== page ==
Today I went to see a pop-up exhibition at Ocean Studios in the Royal William Yard. The exhibition is The Art of Truth in the Digital Age and the artists are Oona Wagstaff and Alan Qualtrough. The work on display “explores the cosequences of digital communications technology on our society such as the spectacle and the changing nature of truth and reality.”
Alan leads workshops on letterpress printing and explained to us how it was done. It sounded similar to using stamps but instead using big wooden blocks with letters carved into them. I’ve seen one of the prints in the PCA Pre-degree Centre, and Alan said that he has been working with a group of students there. This installation of his letterpress prints seems like a protest against misuse of social “meedia” and lies that are spread digitally. It is a striking and colourful display and the simple slogans made me really think about the messages I see and hear every day. Interestingly, one of the most interesting prints seemed completely blank until I took a very close look, but you’ll have to visit to see it for yourself!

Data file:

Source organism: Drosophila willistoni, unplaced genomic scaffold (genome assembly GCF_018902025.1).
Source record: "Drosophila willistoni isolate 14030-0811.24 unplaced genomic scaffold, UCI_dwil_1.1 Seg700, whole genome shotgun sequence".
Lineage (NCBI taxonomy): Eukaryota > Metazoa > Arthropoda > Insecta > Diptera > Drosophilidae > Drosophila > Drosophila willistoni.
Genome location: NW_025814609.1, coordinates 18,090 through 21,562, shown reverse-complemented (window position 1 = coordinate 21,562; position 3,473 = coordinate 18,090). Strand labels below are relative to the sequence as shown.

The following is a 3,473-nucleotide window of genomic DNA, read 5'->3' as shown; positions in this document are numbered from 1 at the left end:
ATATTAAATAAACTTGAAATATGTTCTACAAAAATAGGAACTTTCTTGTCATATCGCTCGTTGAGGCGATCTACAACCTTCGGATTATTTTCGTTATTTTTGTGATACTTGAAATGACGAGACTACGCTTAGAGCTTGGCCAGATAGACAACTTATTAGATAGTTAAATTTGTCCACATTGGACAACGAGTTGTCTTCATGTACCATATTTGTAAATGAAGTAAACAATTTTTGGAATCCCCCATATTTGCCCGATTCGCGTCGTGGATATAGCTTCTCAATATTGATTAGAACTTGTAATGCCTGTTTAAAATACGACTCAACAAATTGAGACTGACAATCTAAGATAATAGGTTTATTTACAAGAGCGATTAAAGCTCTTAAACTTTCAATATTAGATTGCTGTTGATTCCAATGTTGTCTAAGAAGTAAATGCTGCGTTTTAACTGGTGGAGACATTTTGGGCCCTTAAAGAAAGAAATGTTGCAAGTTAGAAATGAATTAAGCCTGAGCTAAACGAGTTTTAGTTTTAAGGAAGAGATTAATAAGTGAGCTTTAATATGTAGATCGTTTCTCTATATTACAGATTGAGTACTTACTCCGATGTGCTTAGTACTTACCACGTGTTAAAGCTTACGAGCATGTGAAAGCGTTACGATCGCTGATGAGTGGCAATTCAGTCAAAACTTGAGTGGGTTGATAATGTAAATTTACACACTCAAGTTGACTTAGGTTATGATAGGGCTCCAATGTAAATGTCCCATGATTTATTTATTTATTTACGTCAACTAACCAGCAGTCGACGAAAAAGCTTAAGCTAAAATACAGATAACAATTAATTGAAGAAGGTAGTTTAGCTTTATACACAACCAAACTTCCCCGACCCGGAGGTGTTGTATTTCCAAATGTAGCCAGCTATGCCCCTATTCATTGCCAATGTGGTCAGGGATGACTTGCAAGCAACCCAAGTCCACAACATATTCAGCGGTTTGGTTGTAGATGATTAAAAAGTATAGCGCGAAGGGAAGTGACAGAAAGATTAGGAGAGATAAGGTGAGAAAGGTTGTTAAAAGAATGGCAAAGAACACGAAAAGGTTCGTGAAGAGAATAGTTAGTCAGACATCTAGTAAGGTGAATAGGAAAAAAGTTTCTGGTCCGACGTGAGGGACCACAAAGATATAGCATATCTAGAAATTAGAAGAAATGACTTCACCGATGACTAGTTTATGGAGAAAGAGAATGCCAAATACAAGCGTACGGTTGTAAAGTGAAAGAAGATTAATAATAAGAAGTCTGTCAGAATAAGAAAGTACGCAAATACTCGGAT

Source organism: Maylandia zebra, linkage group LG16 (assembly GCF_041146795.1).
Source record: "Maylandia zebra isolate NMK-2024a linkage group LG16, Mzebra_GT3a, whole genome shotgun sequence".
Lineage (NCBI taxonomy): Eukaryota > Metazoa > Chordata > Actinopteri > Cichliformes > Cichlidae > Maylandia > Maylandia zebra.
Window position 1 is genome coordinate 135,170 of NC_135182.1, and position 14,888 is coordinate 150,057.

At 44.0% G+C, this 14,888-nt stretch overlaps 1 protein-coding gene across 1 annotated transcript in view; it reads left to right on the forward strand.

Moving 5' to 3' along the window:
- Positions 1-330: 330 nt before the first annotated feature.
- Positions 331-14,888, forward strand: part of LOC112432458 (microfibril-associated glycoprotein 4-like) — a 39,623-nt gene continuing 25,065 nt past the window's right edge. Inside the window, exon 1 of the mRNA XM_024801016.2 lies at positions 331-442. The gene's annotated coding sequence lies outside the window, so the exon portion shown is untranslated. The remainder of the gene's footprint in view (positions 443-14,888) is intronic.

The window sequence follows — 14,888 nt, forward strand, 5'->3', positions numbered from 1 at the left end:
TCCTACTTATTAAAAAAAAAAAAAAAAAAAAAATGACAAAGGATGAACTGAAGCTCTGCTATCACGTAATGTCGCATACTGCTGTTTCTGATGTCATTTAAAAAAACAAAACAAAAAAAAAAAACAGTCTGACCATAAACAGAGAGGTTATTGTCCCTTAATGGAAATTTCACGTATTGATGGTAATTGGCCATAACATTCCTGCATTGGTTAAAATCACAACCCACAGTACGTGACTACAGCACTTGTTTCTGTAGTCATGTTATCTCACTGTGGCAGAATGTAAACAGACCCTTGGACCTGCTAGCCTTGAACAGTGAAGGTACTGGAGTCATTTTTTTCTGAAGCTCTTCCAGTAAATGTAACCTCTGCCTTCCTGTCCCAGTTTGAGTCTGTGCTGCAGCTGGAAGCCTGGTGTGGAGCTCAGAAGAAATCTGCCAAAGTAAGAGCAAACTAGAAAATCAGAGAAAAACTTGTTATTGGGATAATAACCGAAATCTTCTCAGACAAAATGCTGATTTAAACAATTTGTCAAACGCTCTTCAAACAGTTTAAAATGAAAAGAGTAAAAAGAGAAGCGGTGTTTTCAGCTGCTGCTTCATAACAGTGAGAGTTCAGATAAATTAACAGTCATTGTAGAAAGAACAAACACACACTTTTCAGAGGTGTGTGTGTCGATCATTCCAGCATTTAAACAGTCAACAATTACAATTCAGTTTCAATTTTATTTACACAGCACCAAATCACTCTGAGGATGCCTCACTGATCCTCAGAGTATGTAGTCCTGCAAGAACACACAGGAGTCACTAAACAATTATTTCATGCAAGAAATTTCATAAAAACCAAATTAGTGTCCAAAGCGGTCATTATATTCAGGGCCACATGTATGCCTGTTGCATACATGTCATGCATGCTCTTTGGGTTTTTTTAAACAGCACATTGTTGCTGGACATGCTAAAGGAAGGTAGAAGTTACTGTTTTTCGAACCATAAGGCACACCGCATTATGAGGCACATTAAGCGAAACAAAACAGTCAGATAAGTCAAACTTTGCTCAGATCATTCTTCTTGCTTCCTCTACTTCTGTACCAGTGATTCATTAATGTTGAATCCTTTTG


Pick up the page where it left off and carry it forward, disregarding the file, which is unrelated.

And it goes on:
This print feels louder then the others because of it’s huge, blocky typeface and dark colour. I liked the way that the print isn’t completely finished in places and Alan explained that this technique is called a ‘kiss’, whereas a strong complete print is called a ‘bite’. I’ve never done any letterpress printing but seeing this exhibition and meeting Alan has gotten me really interested in trying it out for myself!
This abstract piece by Oona Wagstaff is a painting, but her paintings felt more like sculptures when I viewed them up close. She layers oil paint on board and there are sections cut out of the boards which made me want to stroke them and feel the edges.
Information Bomb is a silkscreen of a graphite drawing by Oona. It is dark and scary but still beautiful, and so are her black and white monotype prints. Both Oona and Alan will be in the gallery at different times throughout the exhibition if you want to talk to them or have any questions.
The shop at the front of the gallery has several pieces by artists from Ocean Studios including this story box by Fi Smart. Her story boxes are cute and inspiring. We have been making houses with story box rooms at my Saturday Arts Club and these have given me some ideas.
The Art of Truth in the Digital Age exhibition is part of Home Grown, a month of pop-up exhibitions at Ocean Studios by various Plymouth Artists. I hope I can go to and report on all of them!
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